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Tay-Sachs, Canavan, GM1 and Sandhoff diseases

Gene therapy has a lot of promise to cure genetic diseases

The goal of gene therapy is introduce the correct genetic code into a cell so that enzyme production can occur. The correct genetic code may be delivered in various ways, but the most common approach is using a viral vector. Typically, when a virus enters the human body, it injects its own genetic material into the nucleus of the human cell, so the viral genetic material will be then be replicated in the human body when the cell divides. In gene therapy, the DNA of the non-disease causing virus is altered so that it carries the correct genetic code which the person needs. Therefore, when the virus enters the cell and injects the genetic material into the cell's nucleus, the cell will be given the correct information to produce the enzyme which it is missing.

There are many challenges to safe and effective gene therapy. Some of these include

  • difficulty of creating effective vectors for gene delivery to the brain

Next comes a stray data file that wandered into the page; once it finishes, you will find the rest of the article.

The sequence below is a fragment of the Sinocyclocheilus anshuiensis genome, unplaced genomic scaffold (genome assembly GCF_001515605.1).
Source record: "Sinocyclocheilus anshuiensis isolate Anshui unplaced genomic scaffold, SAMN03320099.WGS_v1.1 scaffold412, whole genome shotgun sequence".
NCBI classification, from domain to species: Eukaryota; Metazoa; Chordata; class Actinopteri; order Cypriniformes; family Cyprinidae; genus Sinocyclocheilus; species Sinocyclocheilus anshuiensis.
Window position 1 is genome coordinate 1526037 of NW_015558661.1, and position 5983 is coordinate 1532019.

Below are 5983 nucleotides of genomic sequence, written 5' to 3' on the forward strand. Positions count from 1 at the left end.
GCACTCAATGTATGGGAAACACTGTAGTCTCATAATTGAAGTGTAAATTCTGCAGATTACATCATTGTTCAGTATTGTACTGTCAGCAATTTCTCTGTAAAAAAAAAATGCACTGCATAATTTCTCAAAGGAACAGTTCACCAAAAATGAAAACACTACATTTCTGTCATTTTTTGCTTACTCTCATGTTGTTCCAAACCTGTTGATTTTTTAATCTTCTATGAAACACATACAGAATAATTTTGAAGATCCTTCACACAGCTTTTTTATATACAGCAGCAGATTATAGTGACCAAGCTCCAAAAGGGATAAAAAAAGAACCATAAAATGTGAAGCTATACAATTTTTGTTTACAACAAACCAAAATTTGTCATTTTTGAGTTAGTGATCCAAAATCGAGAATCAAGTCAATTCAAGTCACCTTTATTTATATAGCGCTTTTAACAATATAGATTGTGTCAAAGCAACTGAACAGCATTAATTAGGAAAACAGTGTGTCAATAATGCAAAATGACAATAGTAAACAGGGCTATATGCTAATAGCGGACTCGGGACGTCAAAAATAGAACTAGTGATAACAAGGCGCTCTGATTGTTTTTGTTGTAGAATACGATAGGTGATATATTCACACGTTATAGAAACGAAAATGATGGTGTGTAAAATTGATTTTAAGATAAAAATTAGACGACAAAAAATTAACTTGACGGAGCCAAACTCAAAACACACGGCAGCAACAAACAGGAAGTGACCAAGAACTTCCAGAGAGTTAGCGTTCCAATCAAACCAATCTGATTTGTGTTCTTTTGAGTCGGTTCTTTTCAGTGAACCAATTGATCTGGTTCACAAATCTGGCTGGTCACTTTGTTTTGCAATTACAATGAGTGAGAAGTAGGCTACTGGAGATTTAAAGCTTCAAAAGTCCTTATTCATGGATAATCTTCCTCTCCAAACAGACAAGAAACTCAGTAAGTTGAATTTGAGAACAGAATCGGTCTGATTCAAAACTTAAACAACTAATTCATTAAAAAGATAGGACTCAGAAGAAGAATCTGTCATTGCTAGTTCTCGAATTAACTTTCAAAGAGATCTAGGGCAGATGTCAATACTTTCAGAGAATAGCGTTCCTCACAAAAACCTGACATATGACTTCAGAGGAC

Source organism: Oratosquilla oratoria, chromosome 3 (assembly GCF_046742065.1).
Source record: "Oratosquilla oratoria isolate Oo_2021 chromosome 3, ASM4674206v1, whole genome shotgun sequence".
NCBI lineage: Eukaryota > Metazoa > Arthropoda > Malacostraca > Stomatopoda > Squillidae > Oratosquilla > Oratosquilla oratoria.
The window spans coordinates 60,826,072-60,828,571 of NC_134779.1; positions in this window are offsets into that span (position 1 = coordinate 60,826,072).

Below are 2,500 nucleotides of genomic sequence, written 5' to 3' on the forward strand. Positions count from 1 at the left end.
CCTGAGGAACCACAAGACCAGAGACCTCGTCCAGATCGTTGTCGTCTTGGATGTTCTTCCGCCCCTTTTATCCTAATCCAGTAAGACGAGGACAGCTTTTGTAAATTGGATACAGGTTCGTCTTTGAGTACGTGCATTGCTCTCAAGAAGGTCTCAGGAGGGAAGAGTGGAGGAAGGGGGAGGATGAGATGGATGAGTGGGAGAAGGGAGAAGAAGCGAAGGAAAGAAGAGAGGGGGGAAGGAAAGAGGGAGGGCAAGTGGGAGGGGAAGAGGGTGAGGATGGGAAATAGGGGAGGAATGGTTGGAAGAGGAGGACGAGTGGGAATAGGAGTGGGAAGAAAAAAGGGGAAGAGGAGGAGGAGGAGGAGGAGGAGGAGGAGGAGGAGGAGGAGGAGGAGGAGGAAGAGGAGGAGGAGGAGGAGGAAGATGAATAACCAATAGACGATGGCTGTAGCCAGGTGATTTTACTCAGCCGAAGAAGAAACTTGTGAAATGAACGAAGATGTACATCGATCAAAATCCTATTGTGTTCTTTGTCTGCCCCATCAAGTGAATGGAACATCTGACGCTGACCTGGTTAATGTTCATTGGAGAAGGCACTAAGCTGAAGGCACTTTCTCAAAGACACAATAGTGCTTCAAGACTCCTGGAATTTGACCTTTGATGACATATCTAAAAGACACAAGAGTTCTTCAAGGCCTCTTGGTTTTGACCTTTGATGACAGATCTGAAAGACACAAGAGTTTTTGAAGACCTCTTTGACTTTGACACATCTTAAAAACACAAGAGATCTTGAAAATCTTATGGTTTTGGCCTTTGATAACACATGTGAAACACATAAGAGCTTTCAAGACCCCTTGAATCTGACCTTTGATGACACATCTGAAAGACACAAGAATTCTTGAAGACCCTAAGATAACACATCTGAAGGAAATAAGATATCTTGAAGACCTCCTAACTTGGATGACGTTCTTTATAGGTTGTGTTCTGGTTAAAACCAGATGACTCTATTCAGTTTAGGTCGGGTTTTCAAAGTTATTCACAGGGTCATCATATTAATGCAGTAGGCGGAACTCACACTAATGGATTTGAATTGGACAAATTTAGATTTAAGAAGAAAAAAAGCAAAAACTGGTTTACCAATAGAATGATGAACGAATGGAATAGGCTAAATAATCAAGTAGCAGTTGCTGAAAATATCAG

• need to introduce the gene into a large number of cells to be effective
  • challenge of inserting the genes into the appropriate brain cells
  • potential for an oncogenic (cancer) event to occur as a result of the insertion of the gene into the cell's chromosomes

However, this is an exciting and progressing research area.

Adeno-associated viruses (AAV) are an example of a viral vector which is showing promising results in gene therapy trials in animal models. It is a harmless virus which most people carry, so is believed to be a safe way to insert new genetic material into humans. Read more about the delivery approaches here.

Research into gene therapy in animals with Tay Sachs and Canavan has also been using the AAV gene therapy, as is described on the Research by Disease page.

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